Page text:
Jessica Spiegel is a Portland-based travel writer who has yet to meet an Italian city she doesn't like, but she has a particular affection for the canal city of Venice. Here are 10 of Jessica's hints to help you fall in love with Venice, too.
is one of the world’s most romantic cities, but as far
as I’m concerned the word “romance” in Venice
applies to more than just wandering arm-in-arm with a sweetheart.
To me, romantic Venice means quiet piazzas,
local markets, and water in narrow canals lapping the edges
of crumbling buildings – and while I love sharing those
things with my husband, in some ways I prefer being in Venice
by myself. Traveling solo to Venice gives my mind more of
an opportunity to wander into its wild places, and before
I know it I’m imagining life as a 16th century Venetian
courtesan… Romantic Venice is as much a state of mind,
as it turns out, as a physical place.
can’t get lost in Venice but you should try...
of the best ways to find romantic Venice is to get off the
main tourist track in the city and get as lost as you possibly
worry about getting dangerously lost – you’re
on an island, after all, there’s only so “lost”
you can get, and on top of that Venice is incredibly safe
for aimless wandering. Each day as enormous tourist crowds
pour from the cruise terminal or the train station to St.
Mark’s Square and back, it might seem that it would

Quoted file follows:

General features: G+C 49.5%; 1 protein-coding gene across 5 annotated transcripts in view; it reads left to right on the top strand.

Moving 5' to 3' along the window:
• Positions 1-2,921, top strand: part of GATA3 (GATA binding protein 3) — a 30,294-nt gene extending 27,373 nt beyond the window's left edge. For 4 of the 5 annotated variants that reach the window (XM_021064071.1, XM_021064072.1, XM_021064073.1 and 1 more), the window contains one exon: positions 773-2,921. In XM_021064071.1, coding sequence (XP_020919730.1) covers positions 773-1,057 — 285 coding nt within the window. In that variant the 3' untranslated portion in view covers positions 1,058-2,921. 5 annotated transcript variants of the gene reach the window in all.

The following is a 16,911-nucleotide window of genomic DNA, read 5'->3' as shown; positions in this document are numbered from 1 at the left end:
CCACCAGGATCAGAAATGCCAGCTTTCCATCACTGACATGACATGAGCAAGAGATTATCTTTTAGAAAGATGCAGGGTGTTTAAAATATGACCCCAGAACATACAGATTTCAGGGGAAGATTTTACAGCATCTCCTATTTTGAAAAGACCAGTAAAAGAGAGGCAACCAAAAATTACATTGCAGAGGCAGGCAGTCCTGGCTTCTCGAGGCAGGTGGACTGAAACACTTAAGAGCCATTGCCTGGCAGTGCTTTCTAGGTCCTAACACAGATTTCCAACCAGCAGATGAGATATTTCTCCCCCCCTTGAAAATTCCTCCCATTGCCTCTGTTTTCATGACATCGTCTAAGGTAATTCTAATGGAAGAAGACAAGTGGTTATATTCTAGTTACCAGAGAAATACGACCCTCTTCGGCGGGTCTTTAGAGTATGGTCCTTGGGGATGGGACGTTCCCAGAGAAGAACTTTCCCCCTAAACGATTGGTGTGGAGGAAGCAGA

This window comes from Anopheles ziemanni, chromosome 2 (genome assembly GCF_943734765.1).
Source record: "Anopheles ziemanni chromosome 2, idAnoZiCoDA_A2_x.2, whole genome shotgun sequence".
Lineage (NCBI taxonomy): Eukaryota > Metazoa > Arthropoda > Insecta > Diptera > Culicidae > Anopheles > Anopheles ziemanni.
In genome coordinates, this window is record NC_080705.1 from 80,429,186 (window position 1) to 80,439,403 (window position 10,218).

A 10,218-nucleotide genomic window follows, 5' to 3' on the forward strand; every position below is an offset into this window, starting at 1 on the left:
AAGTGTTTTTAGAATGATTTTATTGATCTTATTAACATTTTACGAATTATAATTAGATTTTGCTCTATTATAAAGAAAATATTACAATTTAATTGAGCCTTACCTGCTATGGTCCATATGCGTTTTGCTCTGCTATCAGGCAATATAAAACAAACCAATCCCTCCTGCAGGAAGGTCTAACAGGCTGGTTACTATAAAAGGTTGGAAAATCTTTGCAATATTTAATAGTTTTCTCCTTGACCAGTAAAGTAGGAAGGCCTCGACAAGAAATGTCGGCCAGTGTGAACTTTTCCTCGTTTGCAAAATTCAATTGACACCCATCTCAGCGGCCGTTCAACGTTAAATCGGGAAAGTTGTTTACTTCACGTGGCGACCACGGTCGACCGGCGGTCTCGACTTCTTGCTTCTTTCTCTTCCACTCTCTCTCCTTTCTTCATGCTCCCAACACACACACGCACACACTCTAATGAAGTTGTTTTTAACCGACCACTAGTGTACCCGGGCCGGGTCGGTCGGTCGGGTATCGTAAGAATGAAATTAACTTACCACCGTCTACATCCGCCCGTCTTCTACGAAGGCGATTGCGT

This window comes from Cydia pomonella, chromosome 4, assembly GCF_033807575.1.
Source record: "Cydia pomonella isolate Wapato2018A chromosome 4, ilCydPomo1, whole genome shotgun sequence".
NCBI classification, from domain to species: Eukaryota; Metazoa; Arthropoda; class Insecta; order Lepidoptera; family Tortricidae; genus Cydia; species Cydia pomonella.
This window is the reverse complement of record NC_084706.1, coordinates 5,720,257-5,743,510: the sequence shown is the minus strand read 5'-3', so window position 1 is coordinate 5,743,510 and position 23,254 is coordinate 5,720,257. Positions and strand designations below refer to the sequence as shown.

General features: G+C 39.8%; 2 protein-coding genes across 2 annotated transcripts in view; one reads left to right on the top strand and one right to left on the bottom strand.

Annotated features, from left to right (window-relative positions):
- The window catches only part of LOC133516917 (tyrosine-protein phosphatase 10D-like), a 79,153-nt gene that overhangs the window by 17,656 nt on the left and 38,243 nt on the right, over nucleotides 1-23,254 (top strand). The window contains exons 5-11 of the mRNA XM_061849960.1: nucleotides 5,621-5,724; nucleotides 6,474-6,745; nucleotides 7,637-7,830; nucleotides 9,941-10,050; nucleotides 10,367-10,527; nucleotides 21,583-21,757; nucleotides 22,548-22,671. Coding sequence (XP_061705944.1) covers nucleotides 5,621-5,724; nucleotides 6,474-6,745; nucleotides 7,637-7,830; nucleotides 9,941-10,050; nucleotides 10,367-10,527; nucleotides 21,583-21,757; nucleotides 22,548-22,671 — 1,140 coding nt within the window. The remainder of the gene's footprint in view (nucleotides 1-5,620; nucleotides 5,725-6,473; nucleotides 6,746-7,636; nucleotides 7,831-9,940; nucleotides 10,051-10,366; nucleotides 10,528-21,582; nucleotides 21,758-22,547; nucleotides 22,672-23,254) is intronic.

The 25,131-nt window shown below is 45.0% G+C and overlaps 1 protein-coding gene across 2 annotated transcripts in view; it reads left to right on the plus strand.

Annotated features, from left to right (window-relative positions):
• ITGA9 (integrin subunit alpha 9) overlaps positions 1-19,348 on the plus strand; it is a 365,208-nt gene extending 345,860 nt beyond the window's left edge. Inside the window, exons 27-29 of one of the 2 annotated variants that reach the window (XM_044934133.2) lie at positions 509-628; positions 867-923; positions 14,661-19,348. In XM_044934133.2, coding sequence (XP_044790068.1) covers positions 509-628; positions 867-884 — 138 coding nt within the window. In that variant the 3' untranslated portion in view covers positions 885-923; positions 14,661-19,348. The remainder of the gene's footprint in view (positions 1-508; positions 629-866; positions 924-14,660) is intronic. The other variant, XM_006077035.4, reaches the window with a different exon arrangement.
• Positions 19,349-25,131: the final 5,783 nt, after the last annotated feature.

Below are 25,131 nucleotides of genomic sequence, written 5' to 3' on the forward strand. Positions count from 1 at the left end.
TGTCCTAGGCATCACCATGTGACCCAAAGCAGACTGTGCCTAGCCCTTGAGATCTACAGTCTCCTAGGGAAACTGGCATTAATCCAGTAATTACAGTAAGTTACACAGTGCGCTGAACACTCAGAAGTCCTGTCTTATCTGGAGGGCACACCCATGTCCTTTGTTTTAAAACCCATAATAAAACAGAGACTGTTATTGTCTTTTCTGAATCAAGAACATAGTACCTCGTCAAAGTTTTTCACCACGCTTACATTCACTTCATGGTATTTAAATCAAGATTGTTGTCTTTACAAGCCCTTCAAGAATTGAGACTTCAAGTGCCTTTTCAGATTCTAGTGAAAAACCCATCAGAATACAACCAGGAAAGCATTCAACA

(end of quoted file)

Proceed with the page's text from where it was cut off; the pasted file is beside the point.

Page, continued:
be harder to get away from the hordes. The truth, however,
is that the vast majority of the visitors stay on one well-traveled
route, so even during the high season all you need to do is
walk in a perpendicular direction to the “main street”
(taking care not to walk into a canal, of course) and you’ll
feel like you’ve got the city to yourself within a few
lack of nightlife...
the huge numbers of tourists who flood into Venice each day,
is a city with essentially no nightlife. Most visitors are
day trippers, and the number of people who actually live in
Venice is dwindling every year, but anyone who has grown accustomed
to the typically-late Italian dinner hour will likely be surprised
at how early Venetian restaurants close in the evenings (many
are cleaning up the last diners’ tables by 10:30pm).
Restaurants along the main tourist route tend to stay open
a bit later in the high season, but Venice doesn’t have
nightclubs or late-night bars to speak of, so the best thing
for night owls to do in Venice is to take advantage of the
quieter streets and just wander.
has a reputation – several, in fact, and most of them
don’t reflect very favorably on the city. Some
are myths that need to be dispelled (Venice doesn’t
smell, for instance), but some are truths you need to learn
to work around. The rumors you’ve heard about Venice
being overly expensive are absolutely true, although there
are a few things you can do to mitigate the cost of your trip.
Avoid the high seasons of summer and Carnevale, opt for a
hotel that doesn’t overlook the Grand Canal, and steer
clear of the restaurants with tables right next to a canal.
Even if you do all of those things, Venice will still cost
more than some other cities (including some other big-deal
stops in Italy), but as far as I’m concerned it’s
on the islands themselves, not the mainland...
know budget travelers who resist staying on the Venetian
islands because it can be so expensive to do so. Instead,
they opt to stay on the Venetian mainland – also called
Mestre – and take the train or bus out to the islands
to visit each day. The problem with this is that they’re
effectively day trippers, thereby eliminating much of what
makes a visit to Venice so fantastic – especially the
late-night and early-morning wandering. If your budget won’t
allow for multiple nights on the islands, then I highly recommend
you at least consider one night on the islands followed by
(if you’re staying longer) a couple more on the mainland.